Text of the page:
Monday04 July 2022

Windows 8 Is Not "enterprise-ready by design" At Least Not Any Enterprise We Know Of

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steve_ballmer_apple_tabletMicrosoft has recognized a flaw in their plan for Windows 8. This is the enterprise space. Apparently they might have thought that because the majority of business and enterprises use Windows based networks and systems they were going to just get those sales again with Windows 8. Sadly most of the IT people I have spoken with (and that is a lot) do not want it in their shops. They view Windows 8 as a mistake that will eclipse Windows ME and Windows Vista together.

You see Microsoft made a mistake in the thought process that went into building the Windows 8 ecosystem. As we have said they envisioned a connected home. This is a great idea and one that has been in the works for a very long time, the only problem is that they shifted focus from the PC being the center of the connected home to the XboX and the Cloud being the center.

Microsoft can flag wave at the enterprise all they want with Windows 8, but it is not. Their claims that Windows 8 is “enterprise-ready by design” are simply not true. Let’s take a look shall we and see just how enterprise ready Windows 8 is.

First let’s start with the unnecessary, bulky and cluttered MetroUI. It has applications that are not needed as part of the default installation these are all cloud based apps and ones that require a Microsoft account to work (formerly called a Windows Live Account). In a Domain environment (as you would find in most businesses) these are a waste of programing space.

Microsoft also made the error of attempting to design Windows 8 with one market space in mind. I am not talking about t5he obvious tablet/touch screen space where they dumped a massive amount of effort. I am talking about the content consumption market. Just take a look at the apps and applications on windows 8. They are all intended to display content through the MetroUI. Microsoft has already admitted that the “classic desktop” is a secondary consideration. They want you to work from Metro so the days of dropping a file on your desktop and opening it from there are behind us with Windows 8.

This brings us to another thing that will keep it out of the enterprise; training. IT organizations are not going to want to spend the time answering trouble calls about Windows 8 all day long. They want the familiar and Windows 8 is not it.

We have had Windows 8 installed on our Asus EEE Slate EP121 since the Build CPP and have a desktop tied into our internal test domain. I can tell you that neither are up to what people want in Windows. This is doubly true on the desktop. The methods for maneuvering around and the slide out menus are not simple on the desktop, they are annoying and do not promote better productivity at all. Having to relearn how to do almost everything has been a problem. Most companies work from shared drives that are mapped through group policy. Different groups get different drives etc. You also very often have a user’s local my documents folders redirected back to a central server using offline file syncing. When we set this up with Windows 8 in a Windows 2008 R2 domain there was no way to see those drives without jumping through hoops.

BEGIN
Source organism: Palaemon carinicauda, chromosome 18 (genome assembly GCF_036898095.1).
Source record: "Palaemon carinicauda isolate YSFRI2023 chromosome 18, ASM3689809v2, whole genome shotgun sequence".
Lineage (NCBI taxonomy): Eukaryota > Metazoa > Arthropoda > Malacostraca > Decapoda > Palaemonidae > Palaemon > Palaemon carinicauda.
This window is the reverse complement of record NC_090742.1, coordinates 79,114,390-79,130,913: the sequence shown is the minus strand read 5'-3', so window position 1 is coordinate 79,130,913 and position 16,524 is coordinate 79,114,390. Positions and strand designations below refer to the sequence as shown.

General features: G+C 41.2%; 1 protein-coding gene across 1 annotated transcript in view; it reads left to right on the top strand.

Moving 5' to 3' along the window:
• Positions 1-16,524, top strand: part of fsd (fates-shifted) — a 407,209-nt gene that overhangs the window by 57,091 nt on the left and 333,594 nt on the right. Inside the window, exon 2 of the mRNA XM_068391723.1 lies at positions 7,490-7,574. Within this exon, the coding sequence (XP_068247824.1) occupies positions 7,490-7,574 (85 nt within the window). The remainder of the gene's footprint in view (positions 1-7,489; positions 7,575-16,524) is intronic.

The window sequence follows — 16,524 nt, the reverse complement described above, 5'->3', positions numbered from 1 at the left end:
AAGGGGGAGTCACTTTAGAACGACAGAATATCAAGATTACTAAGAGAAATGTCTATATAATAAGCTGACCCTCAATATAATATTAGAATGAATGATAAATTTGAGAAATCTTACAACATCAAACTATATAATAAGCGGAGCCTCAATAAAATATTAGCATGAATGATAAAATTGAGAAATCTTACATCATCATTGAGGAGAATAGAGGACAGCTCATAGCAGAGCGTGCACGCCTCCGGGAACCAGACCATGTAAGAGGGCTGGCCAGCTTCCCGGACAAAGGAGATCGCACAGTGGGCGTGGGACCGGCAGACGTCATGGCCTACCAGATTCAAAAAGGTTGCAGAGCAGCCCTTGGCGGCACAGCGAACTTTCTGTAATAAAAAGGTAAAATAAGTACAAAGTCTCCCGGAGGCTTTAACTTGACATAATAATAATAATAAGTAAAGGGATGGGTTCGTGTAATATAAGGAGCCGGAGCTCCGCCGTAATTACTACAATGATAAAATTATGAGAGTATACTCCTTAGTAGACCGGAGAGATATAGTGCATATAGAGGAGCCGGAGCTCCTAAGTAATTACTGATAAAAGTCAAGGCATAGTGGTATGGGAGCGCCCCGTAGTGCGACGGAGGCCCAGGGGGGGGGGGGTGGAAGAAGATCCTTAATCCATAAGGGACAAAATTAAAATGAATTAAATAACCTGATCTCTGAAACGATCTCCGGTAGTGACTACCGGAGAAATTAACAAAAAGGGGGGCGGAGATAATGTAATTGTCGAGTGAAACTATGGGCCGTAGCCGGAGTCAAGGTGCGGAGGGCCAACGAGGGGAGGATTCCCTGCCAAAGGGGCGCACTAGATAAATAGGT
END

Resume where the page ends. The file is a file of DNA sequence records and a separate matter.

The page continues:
Anyone that works in an office will probably be nodding their heads right now. How many of you have shortcuts to those mapped drives on your desktop right now? How many have the files and folders you use frequently there as well? To have to bounce back and forth between the limiting MetroUI and the desktop is a waste of time. Microsoft talks about being able to show more than one screen when using the MetroUI, but at best you can get two up using Snap. On the Classic Desktop I can have an almost unlimited number of them. You can see that just from a productivity standpoint Windows 8 is not ready and we have not even covered data security with the cloud focus of Windows 8.

Let’s face it, Microsoft messed up (again) they tried to create a tablet OS based on a phone with 5% market share and centered on a gaming console. They can try to push this to the enterprise, but honestly unless they come out with Windows 8 business edition with MetroUI stripped away or hidden it is not going in most offices.

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Last modified on Wednesday, 13 June 2012 09:35

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